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I understand that my solution here is probably not the most efficient (My professor's solution is "cleaner") but it is how my mind attacked the problem. I have been losing lots of points for minor details that I've been unable to see. Does the following proof hold? Am I making any major (or minor) errors?

\begin{align*} \left| \frac{1}{2+\sqrt{x}}-\frac{1}{3}\right|&\leq\left|\frac{1}{2+\sqrt{x}}\right|+\left|\frac{1}{3}\right|<\epsilon~~~\mbox{(by triangle inequality)}\\ &\implies\left|\frac{1}{2+\sqrt{x}}\right|+\frac{1}{3}<\epsilon\\ &\implies\left|\frac{1}{2+\sqrt{x}}\right| < \epsilon-\frac{1}{3}\\ &\implies \frac{1}{2} < \epsilon-\frac{1}{3}~~~~\mbox{(Because, }\sqrt{x}~\mbox{only a real number when } x\geq 0.)\\ &\implies 1<2(\epsilon-\frac{1}{3})\\ &\implies \left|x-1\right|<2\epsilon-\frac{2}{3}=\delta~~~~\mbox{(Because, choosing }x~s.t.~0<x<2\implies~-1<x-1<1)\\ \end{align*} $\therefore \left|x-1\right|<\delta\implies\left| \frac{1}{2+\sqrt{x}}-\frac{1}{3}\right|<\epsilon$ and $\displaystyle\lim_{x\to 1}\frac{1}{2+\sqrt{x}}=\frac{1}{3}$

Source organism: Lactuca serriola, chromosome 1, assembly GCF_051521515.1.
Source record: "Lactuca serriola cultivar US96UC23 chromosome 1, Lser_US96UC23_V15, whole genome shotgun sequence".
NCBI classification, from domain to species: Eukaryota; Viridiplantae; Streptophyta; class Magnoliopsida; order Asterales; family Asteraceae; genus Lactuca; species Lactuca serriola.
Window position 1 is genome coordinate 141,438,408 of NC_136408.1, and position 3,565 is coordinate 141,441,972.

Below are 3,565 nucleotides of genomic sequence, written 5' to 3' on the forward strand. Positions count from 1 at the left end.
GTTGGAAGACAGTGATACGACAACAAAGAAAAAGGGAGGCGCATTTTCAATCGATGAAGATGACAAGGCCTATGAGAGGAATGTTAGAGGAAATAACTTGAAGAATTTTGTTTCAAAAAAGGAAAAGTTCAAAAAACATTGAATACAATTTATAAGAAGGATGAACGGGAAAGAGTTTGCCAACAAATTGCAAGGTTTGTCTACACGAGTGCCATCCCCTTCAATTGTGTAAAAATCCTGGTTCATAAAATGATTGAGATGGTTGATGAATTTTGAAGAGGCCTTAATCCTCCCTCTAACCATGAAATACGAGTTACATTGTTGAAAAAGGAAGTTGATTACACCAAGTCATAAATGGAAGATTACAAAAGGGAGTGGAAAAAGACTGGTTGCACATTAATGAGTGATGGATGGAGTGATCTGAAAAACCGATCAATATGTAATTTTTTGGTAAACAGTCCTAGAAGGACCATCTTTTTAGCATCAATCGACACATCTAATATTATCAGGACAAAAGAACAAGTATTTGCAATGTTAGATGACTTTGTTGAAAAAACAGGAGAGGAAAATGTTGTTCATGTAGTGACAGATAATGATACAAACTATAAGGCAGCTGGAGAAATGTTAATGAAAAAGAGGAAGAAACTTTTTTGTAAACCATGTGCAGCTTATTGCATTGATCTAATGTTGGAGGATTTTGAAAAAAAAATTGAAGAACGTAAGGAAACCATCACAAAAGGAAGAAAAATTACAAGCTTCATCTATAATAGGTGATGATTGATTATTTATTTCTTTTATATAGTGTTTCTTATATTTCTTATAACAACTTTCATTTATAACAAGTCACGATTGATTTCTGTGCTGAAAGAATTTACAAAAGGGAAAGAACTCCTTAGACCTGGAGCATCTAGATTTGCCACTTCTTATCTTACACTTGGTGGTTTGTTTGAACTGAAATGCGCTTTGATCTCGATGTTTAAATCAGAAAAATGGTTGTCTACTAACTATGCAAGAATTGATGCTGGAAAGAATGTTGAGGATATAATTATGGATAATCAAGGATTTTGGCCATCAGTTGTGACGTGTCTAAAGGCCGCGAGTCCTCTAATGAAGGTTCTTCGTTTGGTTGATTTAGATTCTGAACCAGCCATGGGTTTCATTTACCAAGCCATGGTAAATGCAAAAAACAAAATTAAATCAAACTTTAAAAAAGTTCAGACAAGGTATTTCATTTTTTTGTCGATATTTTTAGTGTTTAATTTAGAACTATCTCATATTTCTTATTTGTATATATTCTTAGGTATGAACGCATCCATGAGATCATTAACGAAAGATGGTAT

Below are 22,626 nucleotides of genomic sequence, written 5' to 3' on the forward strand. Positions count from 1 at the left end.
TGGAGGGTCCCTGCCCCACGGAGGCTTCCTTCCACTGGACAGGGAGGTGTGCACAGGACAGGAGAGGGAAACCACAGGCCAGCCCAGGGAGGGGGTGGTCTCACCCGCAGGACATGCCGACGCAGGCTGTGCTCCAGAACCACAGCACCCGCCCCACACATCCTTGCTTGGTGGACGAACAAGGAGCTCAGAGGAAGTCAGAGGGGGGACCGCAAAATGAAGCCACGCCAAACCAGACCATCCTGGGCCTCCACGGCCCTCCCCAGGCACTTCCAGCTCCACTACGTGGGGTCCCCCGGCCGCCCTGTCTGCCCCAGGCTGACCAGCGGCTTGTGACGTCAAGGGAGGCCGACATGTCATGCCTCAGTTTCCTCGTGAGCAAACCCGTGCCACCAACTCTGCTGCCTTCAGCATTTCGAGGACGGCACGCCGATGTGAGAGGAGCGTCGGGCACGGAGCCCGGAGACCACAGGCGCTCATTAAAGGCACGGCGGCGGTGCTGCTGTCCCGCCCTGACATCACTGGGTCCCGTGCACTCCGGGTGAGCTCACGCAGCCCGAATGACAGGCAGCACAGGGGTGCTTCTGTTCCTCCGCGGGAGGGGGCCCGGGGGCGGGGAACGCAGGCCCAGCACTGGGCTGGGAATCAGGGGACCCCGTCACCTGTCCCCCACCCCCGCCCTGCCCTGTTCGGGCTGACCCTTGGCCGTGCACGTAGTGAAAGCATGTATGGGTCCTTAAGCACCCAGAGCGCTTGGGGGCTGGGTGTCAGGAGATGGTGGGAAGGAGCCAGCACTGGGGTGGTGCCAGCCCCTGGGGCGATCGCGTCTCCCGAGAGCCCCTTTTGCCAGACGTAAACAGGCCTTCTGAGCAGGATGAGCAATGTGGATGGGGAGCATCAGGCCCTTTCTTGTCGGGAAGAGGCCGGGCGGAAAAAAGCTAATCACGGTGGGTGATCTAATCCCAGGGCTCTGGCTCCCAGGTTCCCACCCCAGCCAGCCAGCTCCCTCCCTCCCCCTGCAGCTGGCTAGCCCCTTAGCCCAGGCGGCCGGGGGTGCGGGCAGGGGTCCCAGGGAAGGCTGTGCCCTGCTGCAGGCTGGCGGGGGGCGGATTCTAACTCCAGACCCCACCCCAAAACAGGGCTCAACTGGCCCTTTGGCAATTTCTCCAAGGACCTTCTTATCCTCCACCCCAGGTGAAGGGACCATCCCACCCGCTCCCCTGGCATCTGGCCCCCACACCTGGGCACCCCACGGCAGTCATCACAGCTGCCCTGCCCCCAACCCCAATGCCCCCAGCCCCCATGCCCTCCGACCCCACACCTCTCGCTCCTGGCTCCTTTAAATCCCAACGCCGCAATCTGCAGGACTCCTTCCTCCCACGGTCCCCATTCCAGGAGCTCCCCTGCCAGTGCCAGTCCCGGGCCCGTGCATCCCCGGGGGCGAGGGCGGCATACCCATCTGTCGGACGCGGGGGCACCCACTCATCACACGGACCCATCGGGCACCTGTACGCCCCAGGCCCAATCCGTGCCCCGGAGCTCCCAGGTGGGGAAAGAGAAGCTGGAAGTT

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    $\begingroup$ When you apply the triangle inequality on line 1 of your argument, you have lost the game: if $0 < \epsilon < 1/3$, you cannot make $|\ldots| + |1/3| < \epsilon$. $\endgroup$ – Rob Arthan Mar 11 '20 at 22:57
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    $\begingroup$ Your proof doesn't work. If $\varepsilon$ is small, then $\delta \lt 0$. $\endgroup$ – Robert Shore Mar 11 '20 at 22:58
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    $\begingroup$ A more fundamental problem (in the approach in your question as well as in last comment) is that you replace the inequality $|f(x) - L|<\epsilon$ with say $g(x) <\epsilon $ in order to do some simplification but you lose the chain of implication. Your new inequality should always be such that $g(x) <\epsilon\implies |f(x) - L|<\epsilon $ and not the other way round $|f(x) - L|<\epsilon \implies g(x) <\epsilon $. The original inequality as per definition is a target, the final in a chain of logical implications. $\endgroup$ – Paramanand Singh Mar 14 '20 at 19:26